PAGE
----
There seems to be an arms race going on among nanotechnology investment and consulting firms as to who can come up with the highest figure for the size of the “nanotechnology market”. The current record stands at $2.95 trillion by 2015. The granddaddy of the trillion-dollar forecasts of course is the National Science Foundation’s (NSF) “$1 trillion by 2015”, which inevitably gets quoted in many articles, business plans and funding applications.
The problem with these forecasts is that they are based on a highly inflationary data collection and compilation methodology. The result is that the headline figures – $1 trillion!, $2 trillion!, $3 trillion! – are more reminiscent of supermarket tabloids than serious market research. Some would call it pure hype. This type of market size forecast leads to misguided expectations because few people read the entire report and in the end only the misleading trillion-dollar headline figure gets quoted out of context, even by people who should now better, and finally achieves a life by itself.
The comments and the figures that Berger cites are still being used ensuring commentary is still relevant. In fact, if you apply the psychology of how these claims become embedded, these comments can be applied to nanomedicine as well.
On a not entirely unrelated note, MIT’s (Massachusetts Institute of Technology) Technology Review Journal has organised a meeting in Bangalore which starts on Monday, March 8, 2010. From the news item on Business Standard,
Nearly a hundred of the world’s leading business and tech visionaries will discuss next generation technologies that are ready for the market in the annual Emerging Technologies Conference (Emtech) in Bangalore next week.
The two-day conference begining March 8 is being held in India for the second year in succession in association with CyberMedia.
The conference, organised by the Massachusetts Institute of Technology’s Technology Review journal, will cover a variety of cutting edge topics ranging from green computing techniques, clean transport alternatives and smarter energy grid to the role that wireless can play in connecting India.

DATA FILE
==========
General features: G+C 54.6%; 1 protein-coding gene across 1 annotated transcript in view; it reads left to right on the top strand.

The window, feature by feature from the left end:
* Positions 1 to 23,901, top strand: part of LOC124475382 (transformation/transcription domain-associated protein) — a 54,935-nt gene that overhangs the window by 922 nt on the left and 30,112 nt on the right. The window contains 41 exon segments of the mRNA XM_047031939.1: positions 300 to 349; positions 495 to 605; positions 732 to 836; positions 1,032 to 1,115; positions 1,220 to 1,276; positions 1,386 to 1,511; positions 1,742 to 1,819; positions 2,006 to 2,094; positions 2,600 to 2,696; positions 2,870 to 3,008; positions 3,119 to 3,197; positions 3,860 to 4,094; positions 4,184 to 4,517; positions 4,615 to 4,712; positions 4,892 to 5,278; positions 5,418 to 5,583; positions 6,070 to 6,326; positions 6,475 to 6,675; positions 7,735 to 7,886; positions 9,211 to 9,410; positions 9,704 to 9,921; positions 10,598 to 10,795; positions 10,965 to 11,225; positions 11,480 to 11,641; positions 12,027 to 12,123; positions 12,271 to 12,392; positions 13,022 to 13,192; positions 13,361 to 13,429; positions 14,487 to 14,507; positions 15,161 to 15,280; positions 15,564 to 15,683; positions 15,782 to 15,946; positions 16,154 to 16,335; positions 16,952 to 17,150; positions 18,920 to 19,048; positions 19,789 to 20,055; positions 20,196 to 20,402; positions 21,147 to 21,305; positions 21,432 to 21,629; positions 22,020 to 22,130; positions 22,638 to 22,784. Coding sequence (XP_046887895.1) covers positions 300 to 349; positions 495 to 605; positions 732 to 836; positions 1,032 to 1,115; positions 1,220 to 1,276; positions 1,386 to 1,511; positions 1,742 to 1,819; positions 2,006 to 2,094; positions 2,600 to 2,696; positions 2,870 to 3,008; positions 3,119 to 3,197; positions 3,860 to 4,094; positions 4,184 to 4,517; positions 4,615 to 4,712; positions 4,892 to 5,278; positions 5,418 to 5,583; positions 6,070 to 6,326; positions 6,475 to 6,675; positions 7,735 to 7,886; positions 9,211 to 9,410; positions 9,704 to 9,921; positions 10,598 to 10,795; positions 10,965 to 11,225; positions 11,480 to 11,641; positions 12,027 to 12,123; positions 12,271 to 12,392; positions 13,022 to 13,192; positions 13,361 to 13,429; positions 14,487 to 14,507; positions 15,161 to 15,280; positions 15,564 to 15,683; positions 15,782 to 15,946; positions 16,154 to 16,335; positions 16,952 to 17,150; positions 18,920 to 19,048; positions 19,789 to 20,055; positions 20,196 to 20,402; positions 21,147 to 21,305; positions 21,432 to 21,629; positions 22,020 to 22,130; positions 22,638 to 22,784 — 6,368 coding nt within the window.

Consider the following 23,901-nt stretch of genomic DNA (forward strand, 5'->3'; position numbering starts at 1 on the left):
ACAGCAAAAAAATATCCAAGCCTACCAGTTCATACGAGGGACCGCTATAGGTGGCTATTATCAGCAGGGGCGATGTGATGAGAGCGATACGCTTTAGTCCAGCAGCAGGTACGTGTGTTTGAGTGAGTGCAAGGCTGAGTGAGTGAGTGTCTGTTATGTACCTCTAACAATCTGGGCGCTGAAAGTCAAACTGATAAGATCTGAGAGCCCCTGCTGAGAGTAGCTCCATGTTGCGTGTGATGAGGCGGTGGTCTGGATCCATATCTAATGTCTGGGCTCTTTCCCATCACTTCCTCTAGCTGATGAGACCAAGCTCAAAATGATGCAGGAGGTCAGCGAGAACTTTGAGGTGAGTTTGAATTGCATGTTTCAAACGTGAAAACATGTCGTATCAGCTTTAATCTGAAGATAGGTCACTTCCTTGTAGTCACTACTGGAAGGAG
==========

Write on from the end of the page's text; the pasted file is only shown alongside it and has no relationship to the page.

Special sessions on innovative diagnostics and neglected diseases will draw attention towards unheralded health care fields. A session on the future of nanotechnology will touch on new capabilities, giving people new ways to make things and heal bodies.
Finally, I got my monthly NISENet (Nanoscale Informal Science Education Network) newsletter and found a couple of opportunities (from the newsletter), one for materials scientists,
→ Making Stuff Grant OpportunityThe Materials Research Society and WGBH will be premiering Making Stuff, a four-part PBS series about materials science, in fall 2010 and are looking for outreach partners to organize and host events, demos, workshops, and science cafes in connection with the premiere. They’ll provide outreach partners with a stipend as well as a resource toolkit. One of the four episodes is focused on nanotechnology, and nano will be a common thread throughout the episodes. You can find lots more information, as well as the application form, here. Applications are due April 1st.
and one for emerging science writers,
→ Calling all “next generation” science and tech writers!
Our partners at ASU asked us to pass along this writing and publishing fellowship opportunity to all of you. They’re now accepting applications for To Think-To Write-To Publish, an intensive two-day workshop followed by a three-day conference in Arizona for early career writers of any genre with an interest in science and technology. The deadline is March 15th, click here to download the flier.
If you are interested in NISENet or want to submit a haiku about nanotechnology (sadly the newsletter doesn’t feature one this month), their website is here.